Possible conservative upper blepharoplasty
See an oculoplastic specialist for in person consultation. You have mild asymmetric upper lid ptosis. There is also mild skin laxity.
Why do my eyelids look heavy?
From the photos you have many subtle changes that suggest you have a slight weakness or stretching of the muscle responsible for lifting the eyelid. This is called eyelid ptosis. In addition you have some differences in the shape and character of the eyelid crease. A consultation with an eyelid specialist (oculoplastic surgeon) will help to determine the best treatment for you.
This is significant bilateral upper eyelid ptosis with profound compensatory brow elevation.
This is not a medical emergency. This is most likely a congenital upper eyelid levator dehisence ptosis that has progressively worsened over a long period of time. This can be corrected with ptosis surgery. There are two approaches to ptosis: posterior or the conjunctival muellerectomy or anterior levator resection ptosis surgery. You need an anterior approach surgery with an anchor blepharoplasty. Do not see a facial plastic surgeon or a general plastic surgeon for this. Although you might find one that does ptosis surgery, they are not primarily trained for this type of surgery and often lack the experience, skill and training for this very specialized work. For this reason you need to find a fellowship trained oculoplastic surgeon. The American Society for Ophthalmic Plastic and Reconstructive Surgery (ASOPRS) has a website that maintains a regional directory that will help you find a highly qualified surgeon close to home.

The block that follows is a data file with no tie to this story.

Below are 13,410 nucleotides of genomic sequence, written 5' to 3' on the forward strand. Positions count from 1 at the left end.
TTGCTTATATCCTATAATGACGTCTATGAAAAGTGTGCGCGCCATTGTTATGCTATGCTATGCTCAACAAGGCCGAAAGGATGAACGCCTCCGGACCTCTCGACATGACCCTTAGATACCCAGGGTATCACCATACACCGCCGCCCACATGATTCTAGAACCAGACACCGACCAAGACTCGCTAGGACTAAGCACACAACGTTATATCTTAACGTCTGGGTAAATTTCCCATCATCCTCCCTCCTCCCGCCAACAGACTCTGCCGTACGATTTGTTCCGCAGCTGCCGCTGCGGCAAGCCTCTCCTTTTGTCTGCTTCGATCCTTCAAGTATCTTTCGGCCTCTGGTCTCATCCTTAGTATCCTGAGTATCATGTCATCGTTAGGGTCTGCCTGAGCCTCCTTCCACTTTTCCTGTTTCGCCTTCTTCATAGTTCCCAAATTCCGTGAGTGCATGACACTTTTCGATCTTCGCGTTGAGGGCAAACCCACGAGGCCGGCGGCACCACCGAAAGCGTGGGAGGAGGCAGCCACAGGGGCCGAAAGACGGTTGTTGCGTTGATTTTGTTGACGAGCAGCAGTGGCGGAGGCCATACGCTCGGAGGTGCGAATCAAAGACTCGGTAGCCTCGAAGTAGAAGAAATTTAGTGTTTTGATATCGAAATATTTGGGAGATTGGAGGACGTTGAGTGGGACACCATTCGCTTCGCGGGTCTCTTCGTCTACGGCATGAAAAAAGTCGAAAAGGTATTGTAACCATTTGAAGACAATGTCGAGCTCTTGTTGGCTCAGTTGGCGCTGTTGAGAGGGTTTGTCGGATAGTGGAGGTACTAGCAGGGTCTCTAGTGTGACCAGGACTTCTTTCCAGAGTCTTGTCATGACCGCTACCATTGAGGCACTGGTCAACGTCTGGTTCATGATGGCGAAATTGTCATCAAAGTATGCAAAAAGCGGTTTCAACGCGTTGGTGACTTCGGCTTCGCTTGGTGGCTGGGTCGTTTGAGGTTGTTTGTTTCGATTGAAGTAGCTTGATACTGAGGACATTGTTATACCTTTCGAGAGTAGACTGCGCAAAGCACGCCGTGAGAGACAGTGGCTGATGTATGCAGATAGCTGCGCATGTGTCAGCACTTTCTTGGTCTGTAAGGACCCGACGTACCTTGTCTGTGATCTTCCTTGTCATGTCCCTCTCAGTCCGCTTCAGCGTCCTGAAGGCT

What can I do about my eyelid
Your left eyebrow is higher than your right. Your eyelids can be made more symmetrical with upper Lid Blepharoplasty.
Thank you for your question and pictures. It appears you have some weakness developing of your muscle which helps you to open your eyelid. This can be repaired so good luck!
Thank you for asking about your eyelid.
- Your photos suggest that the problem is slight lengthening of the levator muscle that lifts the upper lid.
- If you wear contacts, this can be the reason this is happening as they can stretch the muscle.
- Please see an Board Certified Oculoplastic or Plastic Surgeon for a full evaluation and discussion of what treatment might be considered.
Always see a Board
Certified Plastic Surgeon.
Best wishes - Elizabeth
Morgan MD PHD FACS
Thank for sharing your question and photos. It is difficult to assess the problem well with the photos, but it appears you have mild ptosis (drooping) which can be corrected. See an Oculoplastic Surgeon for comprehensive evaluation and discussion of potential treatment options.